Talisman 4th Edition: One Part Fantasy Monopoly, Three Parts Awesome Sauce

TalismanSometimes, a game just takes a while for something to get inside your head and remove prior doubts or concerns. FFG’s 4th Edition Talisman, which is unarguably the best reprint of the Games Workshop classic adventure game, was one of those games for me. I never liked it for a few key reasons, and actively despised and derided it for a long, long time because of them. I’m not sure what changed, because the simple roll-and-move-exactly-that-much mechanic sucks ass in most games, and most especially in an adventure game where locations matter. In practice, it does suck to a great degree in Talisman as well, and that’s the number one reason I hated it for so long. Knowing that I couldn’t change it, and wanting to understand why people love it so much, I tried to find a way to rationalize it so that it makes sense and doesn’t infuriate me.

Nicked from Luigi64 on Deviantart
Nicked from Luigi64 on Deviantart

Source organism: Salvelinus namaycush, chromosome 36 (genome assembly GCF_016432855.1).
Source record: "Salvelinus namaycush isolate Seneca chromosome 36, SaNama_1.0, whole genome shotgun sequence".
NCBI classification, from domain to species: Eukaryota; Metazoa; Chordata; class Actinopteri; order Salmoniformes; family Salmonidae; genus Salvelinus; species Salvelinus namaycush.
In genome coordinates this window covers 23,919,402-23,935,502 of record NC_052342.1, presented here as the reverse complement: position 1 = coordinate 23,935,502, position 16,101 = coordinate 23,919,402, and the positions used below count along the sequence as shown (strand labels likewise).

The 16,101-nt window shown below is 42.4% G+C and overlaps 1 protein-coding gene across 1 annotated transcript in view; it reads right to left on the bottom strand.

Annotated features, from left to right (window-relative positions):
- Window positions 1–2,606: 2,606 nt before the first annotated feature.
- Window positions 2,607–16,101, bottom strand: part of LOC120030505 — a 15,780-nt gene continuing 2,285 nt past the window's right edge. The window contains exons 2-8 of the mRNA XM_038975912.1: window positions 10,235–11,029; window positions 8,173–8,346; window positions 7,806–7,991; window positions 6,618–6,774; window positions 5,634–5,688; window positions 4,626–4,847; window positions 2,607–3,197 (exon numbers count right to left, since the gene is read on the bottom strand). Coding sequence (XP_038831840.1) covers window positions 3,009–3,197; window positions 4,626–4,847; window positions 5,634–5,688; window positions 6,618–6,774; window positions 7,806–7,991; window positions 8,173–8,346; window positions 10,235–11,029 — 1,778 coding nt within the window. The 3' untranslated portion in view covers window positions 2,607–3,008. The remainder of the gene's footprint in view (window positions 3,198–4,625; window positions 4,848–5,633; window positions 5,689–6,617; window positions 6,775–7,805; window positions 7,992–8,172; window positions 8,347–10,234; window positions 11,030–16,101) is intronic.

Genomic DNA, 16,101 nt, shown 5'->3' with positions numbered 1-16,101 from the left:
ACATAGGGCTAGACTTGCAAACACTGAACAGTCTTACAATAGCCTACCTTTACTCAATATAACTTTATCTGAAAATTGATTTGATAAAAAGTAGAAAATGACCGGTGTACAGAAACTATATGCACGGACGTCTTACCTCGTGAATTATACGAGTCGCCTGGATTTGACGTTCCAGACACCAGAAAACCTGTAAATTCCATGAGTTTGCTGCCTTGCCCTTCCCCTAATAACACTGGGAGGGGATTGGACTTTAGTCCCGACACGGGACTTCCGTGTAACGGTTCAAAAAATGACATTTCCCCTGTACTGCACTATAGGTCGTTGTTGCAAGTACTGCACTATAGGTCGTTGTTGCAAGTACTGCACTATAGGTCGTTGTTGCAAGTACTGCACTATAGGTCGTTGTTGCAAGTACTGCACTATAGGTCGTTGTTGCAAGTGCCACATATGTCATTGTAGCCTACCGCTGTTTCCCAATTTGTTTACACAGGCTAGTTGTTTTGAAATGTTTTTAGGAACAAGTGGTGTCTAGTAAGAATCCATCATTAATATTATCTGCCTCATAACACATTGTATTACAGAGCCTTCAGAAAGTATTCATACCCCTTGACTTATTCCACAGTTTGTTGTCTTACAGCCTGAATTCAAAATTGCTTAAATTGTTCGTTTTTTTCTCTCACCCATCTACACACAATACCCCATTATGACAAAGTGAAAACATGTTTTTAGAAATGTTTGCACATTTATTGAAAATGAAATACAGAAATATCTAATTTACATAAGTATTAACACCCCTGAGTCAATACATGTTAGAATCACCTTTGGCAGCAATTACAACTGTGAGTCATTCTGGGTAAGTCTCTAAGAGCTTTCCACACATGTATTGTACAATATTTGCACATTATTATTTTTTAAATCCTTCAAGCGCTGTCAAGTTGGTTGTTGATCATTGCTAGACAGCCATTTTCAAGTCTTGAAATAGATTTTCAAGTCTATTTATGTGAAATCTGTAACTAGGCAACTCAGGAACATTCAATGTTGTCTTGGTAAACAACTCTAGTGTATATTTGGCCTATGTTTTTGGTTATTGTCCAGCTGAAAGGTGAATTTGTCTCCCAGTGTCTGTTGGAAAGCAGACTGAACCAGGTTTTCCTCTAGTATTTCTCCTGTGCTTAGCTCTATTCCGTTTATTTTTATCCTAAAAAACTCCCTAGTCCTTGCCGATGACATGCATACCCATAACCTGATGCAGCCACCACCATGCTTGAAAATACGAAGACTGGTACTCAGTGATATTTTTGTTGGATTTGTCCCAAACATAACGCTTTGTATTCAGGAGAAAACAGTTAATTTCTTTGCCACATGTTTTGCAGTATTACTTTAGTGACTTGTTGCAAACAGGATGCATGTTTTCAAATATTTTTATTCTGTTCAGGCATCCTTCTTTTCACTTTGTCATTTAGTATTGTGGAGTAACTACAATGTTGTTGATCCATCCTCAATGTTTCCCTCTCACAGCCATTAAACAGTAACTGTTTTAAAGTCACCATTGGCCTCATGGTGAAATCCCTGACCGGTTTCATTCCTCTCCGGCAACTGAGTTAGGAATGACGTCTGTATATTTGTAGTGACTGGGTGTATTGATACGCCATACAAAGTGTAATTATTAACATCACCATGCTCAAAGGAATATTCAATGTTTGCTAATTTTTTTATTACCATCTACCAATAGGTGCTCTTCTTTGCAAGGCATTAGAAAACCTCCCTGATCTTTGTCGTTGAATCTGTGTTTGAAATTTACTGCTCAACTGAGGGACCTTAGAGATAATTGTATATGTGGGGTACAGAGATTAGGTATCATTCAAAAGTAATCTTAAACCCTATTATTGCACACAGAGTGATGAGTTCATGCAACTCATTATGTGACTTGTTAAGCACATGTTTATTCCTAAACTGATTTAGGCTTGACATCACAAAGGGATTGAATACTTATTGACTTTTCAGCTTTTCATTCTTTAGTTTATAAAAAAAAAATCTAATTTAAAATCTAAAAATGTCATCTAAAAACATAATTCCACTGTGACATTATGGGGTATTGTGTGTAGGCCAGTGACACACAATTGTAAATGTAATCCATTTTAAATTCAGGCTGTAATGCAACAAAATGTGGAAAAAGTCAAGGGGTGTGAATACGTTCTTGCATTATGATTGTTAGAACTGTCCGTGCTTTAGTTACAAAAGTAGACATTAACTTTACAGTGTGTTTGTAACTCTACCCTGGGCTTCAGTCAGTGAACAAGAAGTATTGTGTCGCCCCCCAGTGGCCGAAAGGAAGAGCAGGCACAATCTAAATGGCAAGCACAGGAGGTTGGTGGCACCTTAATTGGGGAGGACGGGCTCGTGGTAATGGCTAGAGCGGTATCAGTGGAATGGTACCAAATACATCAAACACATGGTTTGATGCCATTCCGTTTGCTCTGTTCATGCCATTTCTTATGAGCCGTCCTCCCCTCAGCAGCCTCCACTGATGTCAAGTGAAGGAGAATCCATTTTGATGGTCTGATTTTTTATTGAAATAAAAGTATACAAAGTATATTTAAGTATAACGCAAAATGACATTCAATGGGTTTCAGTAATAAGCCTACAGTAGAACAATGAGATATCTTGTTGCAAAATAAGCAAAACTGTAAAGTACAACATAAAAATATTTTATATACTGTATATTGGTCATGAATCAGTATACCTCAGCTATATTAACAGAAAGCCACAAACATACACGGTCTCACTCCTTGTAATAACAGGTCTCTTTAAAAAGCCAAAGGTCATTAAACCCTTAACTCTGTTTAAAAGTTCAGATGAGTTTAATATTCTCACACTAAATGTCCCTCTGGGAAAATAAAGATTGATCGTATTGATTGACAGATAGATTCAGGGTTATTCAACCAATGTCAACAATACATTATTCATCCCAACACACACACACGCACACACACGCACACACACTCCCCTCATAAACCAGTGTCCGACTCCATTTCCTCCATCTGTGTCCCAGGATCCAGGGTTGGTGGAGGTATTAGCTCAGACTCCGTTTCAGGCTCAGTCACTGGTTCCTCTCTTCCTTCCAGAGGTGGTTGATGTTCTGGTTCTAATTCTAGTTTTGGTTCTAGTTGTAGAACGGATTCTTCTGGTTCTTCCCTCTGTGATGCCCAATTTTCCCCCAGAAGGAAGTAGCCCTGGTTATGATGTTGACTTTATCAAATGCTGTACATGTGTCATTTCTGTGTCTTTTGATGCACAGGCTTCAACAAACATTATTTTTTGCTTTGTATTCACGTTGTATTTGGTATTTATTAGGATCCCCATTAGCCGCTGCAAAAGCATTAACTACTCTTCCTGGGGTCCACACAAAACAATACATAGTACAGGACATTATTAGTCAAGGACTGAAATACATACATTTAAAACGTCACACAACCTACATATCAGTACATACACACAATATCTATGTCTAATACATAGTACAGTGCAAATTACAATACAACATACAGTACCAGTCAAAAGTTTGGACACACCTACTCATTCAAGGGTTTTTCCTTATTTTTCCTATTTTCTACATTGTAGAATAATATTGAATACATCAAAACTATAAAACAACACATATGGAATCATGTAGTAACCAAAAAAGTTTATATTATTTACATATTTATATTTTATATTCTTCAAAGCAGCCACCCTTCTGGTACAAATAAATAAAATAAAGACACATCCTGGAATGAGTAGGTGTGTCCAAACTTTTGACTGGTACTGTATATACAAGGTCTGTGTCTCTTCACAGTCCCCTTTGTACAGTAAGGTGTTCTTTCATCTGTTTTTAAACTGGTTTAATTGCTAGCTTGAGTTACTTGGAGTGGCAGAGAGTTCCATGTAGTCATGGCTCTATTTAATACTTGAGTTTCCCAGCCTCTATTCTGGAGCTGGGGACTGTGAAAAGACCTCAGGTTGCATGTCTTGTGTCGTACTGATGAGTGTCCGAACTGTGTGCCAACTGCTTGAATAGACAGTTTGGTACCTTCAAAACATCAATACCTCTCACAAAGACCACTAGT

I’ve come to the conclusion that it’s not that my adventurer is somehow bound to travel a set amount of provinces based upon the outcome of the die roll, it’s that due to fate alone, he was delayed in his travels and could not make it to his destination because of side-adventures and perils that happened whilst he was traveling. When you look at the die roll as an abstract way to express the difficulties traveled en route, you could look at it less as a frustrating situation that came about due to a shit die roll and much more like Odysseus’ journey, fraught with delays and perils due to a vain deity set upon his or her ruination. When you look at it like that, Talisman isn’t a shitty roll-and-move, it’s an epic journey. It’s not a race to the finish, it’s an adventure to be enjoyed; to be savored like a fine wine that’s been sitting in a cellar for decades.